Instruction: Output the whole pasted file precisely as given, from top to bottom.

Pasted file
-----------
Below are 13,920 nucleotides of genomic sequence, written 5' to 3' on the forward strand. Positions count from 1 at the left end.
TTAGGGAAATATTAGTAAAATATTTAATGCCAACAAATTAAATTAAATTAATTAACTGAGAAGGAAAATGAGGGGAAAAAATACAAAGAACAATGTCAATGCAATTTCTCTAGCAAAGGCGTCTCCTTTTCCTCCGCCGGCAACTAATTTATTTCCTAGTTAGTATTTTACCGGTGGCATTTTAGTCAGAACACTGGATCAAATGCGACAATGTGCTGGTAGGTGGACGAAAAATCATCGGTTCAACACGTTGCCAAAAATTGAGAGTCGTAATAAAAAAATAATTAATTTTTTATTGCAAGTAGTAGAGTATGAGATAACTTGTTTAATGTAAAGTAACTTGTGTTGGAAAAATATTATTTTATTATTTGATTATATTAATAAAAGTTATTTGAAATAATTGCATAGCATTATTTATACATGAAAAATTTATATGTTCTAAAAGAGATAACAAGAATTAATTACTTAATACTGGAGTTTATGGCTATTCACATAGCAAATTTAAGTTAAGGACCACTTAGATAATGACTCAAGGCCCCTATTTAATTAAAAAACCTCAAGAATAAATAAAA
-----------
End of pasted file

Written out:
Below are 13,920 nucleotides of genomic sequence, written 5' to 3' on the forward strand. Positions count from 1 at the left end.
TTAGGGAAATATTAGTAAAATATTTAATGCCAACAAATTAAATTAAATTAATTAACTGAGAAGGAAAATGAGGGGAAAAAATACAAAGAACAATGTCAATGCAATTTCTCTAGCAAAGGCGTCTCCTTTTCCTCCGCCGGCAACTAATTTATTTCCTAGTTAGTATTTTACCGGTGGCATTTTAGTCAGAACACTGGATCAAATGCGACAATGTGCTGGTAGGTGGACGAAAAATCATCGGTTCAACACGTTGCCAAAAATTGAGAGTCGTAATAAAAAAATAATTAATTTTTTATTGCAAGTAGTAGAGTATGAGATAACTTGTTTAATGTAAAGTAACTTGTGTTGGAAAAATATTATTTTATTATTTGATTATATTAATAAAAGTTATTTGAAATAATTGCATAGCATTATTTATACATGAAAAATTTATATGTTCTAAAAGAGATAACAAGAATTAATTACTTAATACTGGAGTTTATGGCTATTCACATAGCAAATTTAAGTTAAGGACCACTTAGATAATGACTCAAGGCCCCTATTTAATTAAAAAACCTCAAGAATAAATAAAA